Ain't Done Yet

Leadman Race Report

Saturday, October 6, 2012

I have never been so apprehensive about a race than this one. What bothered me most was the swim. At Ironman Canada I took 1:47 to do 3.8K and the cut off when I registered was 2:00, that meant that I needed to cover 1.2K in 13 minutes. That was not going to happen in fact the extension of distance came out to 2:20 and change at the same pace. Way too close for comfort even when the cut off was moved out to 2:30. On top of that the altitude was above 4000’ and I live and train at sea level. I had dropped 20 pounds in the previous 6 weeks before the race. This weight loss simply is not recommended in any body’s book. But toeing the line at 255 pounds on an extreme endurance event is either stupid or brave- you pick. I choose to loose and after the race I will loose some more for Thailand.

I met my coach (Ben Greenfield who eventually won the 125 event) and a friend who is a pro entered in the 250. We drove the course and where confident. My plan was to fuel with UCAN super starch, VESPA and MAP amino acid supplement. I took a standard gel just before the swim and another at the halfway point on the swim. Everything was going according to our plan, me at 20 MPH for the first 2 hours of the bike. After that some climbing but the P-5 (Vanessa) was functioning flawlessly. The DI-2 was performing beyond expectations. I remained under 250W even on the climb. The plan was to be conservative on the first loop.

Shortly after the decent the course stayed pretty flat but a significant headwind was present. Just before special needs (90 miles) there is a 5-6% grade for a couple of miles. I hit a wall in regard to energy. I felt that if I pushed and maintained power I would empty the tank. That would leave me with 50 miles and a significant climb left to go.  

So I backed off the power and abandoned the nutritional plan. 11 hours was not going to happen. So do I back off and make sure I have a good time or do I push hard? Looking at my time it appears that I chose to have a good time, but It was not a conscious decision. I wished I had known that the race director modified the standard to 12 hours. I would have been at a higher level longer. Lesson learned don’t back off.

At special needs I started consuming gels. I went to a gel every 20 minutes plus UCAN.  At mile 100 my feet had swollen to the point of severe pain. At an aid station I stopped and fortunately they had dumped some ice on the pavement. I took off my shoes and stood on the ice for 2 minutes. When I got back to business no more pain . My nutritional recovery was not complete until I got to the top of the last climb and was licking my chops at the 16 mile 2000’ decent into T-2 (Run).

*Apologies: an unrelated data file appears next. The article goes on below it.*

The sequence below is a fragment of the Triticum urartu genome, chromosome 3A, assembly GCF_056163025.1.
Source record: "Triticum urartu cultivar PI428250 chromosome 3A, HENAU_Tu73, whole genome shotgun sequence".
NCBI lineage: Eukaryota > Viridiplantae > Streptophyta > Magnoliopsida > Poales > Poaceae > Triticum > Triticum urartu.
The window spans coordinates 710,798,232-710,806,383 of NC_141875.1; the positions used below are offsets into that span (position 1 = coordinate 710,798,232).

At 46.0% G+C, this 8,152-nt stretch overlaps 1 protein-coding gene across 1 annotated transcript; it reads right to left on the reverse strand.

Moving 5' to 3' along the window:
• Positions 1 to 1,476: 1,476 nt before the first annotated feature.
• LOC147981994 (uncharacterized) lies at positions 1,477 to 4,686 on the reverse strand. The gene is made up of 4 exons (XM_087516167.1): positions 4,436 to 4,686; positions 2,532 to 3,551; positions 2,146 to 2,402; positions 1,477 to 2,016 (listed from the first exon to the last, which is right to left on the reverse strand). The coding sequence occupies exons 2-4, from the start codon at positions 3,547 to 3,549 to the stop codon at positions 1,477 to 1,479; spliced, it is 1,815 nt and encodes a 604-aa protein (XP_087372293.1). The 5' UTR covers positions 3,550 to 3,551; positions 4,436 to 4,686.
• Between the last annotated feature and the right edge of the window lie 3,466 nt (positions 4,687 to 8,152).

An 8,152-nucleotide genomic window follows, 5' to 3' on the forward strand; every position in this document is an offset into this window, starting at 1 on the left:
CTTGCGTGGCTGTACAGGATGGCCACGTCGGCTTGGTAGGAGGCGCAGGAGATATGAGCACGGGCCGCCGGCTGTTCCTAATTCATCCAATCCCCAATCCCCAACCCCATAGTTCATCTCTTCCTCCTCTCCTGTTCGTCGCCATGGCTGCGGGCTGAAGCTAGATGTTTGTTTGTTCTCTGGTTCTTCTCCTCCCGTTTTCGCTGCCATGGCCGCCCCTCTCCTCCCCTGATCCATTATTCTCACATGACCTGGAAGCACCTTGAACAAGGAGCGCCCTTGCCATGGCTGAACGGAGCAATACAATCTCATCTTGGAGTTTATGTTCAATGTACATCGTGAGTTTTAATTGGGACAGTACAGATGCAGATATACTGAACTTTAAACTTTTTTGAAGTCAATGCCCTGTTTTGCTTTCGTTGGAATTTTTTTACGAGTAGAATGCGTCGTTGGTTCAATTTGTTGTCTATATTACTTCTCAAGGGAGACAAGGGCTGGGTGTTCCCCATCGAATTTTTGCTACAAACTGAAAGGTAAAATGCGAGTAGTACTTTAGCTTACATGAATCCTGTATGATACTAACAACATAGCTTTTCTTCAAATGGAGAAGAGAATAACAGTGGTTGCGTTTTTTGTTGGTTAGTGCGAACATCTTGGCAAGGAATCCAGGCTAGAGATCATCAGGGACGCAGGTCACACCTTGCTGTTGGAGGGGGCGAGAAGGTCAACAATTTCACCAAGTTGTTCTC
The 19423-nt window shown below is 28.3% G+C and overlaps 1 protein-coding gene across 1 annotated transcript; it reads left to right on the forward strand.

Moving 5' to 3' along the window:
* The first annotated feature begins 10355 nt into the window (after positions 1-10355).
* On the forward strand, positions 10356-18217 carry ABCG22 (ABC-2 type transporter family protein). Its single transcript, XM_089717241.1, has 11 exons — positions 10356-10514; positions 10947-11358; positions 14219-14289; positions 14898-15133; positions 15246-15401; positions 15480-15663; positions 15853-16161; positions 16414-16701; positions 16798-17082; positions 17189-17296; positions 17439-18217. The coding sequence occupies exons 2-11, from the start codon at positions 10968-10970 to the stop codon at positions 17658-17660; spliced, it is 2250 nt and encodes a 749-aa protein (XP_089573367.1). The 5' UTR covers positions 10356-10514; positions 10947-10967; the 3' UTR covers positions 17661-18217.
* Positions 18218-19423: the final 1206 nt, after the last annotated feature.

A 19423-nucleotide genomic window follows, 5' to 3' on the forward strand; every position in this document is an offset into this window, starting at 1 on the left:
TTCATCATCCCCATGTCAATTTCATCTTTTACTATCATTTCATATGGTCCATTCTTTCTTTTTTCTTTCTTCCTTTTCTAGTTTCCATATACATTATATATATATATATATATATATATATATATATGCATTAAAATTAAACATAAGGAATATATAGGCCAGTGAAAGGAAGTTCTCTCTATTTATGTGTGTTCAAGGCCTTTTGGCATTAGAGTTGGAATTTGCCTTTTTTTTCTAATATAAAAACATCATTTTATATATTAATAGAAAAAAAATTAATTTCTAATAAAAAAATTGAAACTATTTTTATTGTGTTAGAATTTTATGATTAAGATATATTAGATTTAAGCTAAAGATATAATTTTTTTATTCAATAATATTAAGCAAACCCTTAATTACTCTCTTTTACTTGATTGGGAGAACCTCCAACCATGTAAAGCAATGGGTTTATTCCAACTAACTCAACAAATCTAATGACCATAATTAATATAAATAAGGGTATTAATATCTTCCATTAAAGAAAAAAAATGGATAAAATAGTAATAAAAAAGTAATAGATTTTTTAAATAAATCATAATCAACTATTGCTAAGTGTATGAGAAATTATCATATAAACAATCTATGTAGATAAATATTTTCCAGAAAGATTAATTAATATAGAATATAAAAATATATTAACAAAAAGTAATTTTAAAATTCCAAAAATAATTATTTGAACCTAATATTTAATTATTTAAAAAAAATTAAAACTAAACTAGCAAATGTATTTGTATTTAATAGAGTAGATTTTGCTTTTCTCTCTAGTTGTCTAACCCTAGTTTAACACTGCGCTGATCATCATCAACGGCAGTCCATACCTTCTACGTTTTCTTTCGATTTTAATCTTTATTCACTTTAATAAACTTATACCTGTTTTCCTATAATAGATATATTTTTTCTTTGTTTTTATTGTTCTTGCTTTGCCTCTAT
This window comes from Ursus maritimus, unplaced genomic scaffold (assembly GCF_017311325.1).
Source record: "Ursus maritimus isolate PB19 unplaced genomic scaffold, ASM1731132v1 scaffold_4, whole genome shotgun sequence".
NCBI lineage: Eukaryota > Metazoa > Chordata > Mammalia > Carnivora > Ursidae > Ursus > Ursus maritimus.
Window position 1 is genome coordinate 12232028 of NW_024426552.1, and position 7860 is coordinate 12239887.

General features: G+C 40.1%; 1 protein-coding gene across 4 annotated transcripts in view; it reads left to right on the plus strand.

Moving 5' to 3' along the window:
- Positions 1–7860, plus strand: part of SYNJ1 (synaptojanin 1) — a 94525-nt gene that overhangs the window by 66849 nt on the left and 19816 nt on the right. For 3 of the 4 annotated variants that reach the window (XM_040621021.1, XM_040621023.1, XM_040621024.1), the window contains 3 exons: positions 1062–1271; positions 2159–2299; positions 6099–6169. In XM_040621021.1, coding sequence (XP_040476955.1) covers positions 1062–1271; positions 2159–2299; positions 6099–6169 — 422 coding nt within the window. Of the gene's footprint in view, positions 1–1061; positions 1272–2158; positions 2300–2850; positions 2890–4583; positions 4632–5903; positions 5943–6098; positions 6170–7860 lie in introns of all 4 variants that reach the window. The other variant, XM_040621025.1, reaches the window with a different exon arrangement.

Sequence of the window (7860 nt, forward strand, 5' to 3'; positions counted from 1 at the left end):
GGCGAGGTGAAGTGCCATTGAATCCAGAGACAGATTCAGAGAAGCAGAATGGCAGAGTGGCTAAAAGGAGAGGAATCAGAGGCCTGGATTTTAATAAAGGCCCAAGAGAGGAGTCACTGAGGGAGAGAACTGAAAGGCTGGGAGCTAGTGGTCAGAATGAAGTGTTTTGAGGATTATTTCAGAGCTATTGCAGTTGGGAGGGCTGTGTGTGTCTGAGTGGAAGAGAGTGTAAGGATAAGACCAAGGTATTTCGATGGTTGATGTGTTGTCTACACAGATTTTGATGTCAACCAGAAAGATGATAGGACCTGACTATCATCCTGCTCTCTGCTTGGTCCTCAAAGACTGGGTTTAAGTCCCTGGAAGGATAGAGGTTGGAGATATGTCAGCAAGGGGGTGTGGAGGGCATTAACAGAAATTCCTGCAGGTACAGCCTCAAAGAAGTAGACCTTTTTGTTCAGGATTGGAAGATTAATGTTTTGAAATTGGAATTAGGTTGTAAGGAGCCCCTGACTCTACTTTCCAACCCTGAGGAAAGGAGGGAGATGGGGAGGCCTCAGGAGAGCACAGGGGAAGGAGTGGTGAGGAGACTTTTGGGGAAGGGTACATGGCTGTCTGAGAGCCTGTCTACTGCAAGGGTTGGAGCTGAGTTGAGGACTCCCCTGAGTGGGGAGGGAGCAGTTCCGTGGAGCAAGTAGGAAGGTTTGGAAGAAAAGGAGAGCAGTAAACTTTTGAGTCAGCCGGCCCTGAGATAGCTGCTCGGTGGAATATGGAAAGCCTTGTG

The decent at 50+ mph for more than 20 minutes is not as easy as you might first imagine. It takes concentration and upper body dexterity and strength. Everything is amplified at high speed. You need to get comfortable in getting pushed around. Several times I was pushed from one side of the lane to the other. It simply is not advisable to make quick corrections. Shorter hills are quite different while exhilarating just do not produce the stress a long one does. The long hills are none the less a total adrenalin rush big time.

By the time mile 138 got there I was more than ready to get off and run. Ironman distance will do that to the athlete and the extra 26 miles just reinforces that feeling. Be careful what you wish for.

When I got off the bike my legs felt fine, that was a real change from the past and taught me an important lesson: back off on the later part of the bike and DO NOT  come in as hot as you can. How long to back off is another question. I had a real hard time maintaining my motivation. Up to now my half marathon PR is 1:57, that time was in no danger because the cutoff for the belt buckle was soon to pass. I walked all the aid stations (every mile or so) and the steep hills. I finished with the help of my good friend and former colleague Mike Viles and his wife Carol. The run was plagued by excessive gas and eventually extended visits to the porta potty on 2 occasions.

I finished utilizing the run/walk protocol without incident. The race welcomed me to the finish line and there were still people who cared there as well. The recovery was managed with 2XU compression tights and 4 Phenocaine, 8 Recoverease and a gluten free burger at Red Robin. A good nights rest after a 1 hour ride to my bed. I was feeling hot all night in spite of the 50 degree sleeping area. This is due to my body repairing itself. Often one does not notice an area actually heating up due to inflammation/repair. Because I had worked almost all of my body long and hard I had inflammation everywhere. I believe that having the basic nutritional building blocks just put my whole body into hyper drive repair.

The supplements I take on a regular basis for recovery are: Mt Capra CAPRAFLEX, Tumeric extract, Vitamin C&D, COQ-10, MAP Amino Acids, Recoverease Amino Acids. A good diet rich in Omega 3 fatty acids also go a long way.

 The awards ceremony was conducted the next day and was professionally conducted What became quickly evident was the fact that I was not among the usual IM crowd. My competitors were studs. Especially in the swim and bike. I have some more work to do. My soreness was there but insignificant thanks to the recovery protocol the night before.

I can not wait for the race that I am actually racing rather than “finishing”. I expect that transition will occur at Ironman Phucket or my first A race of 2013. Weight loss will be the key. By what was published in Lava magazine was that the run improves about 3 seconds per mile per pound. I believe that. 20 pounds being worth a minute per mile pace in an endurance event. Together with the free power on the bike will make me competitive with the old folks I can do that.

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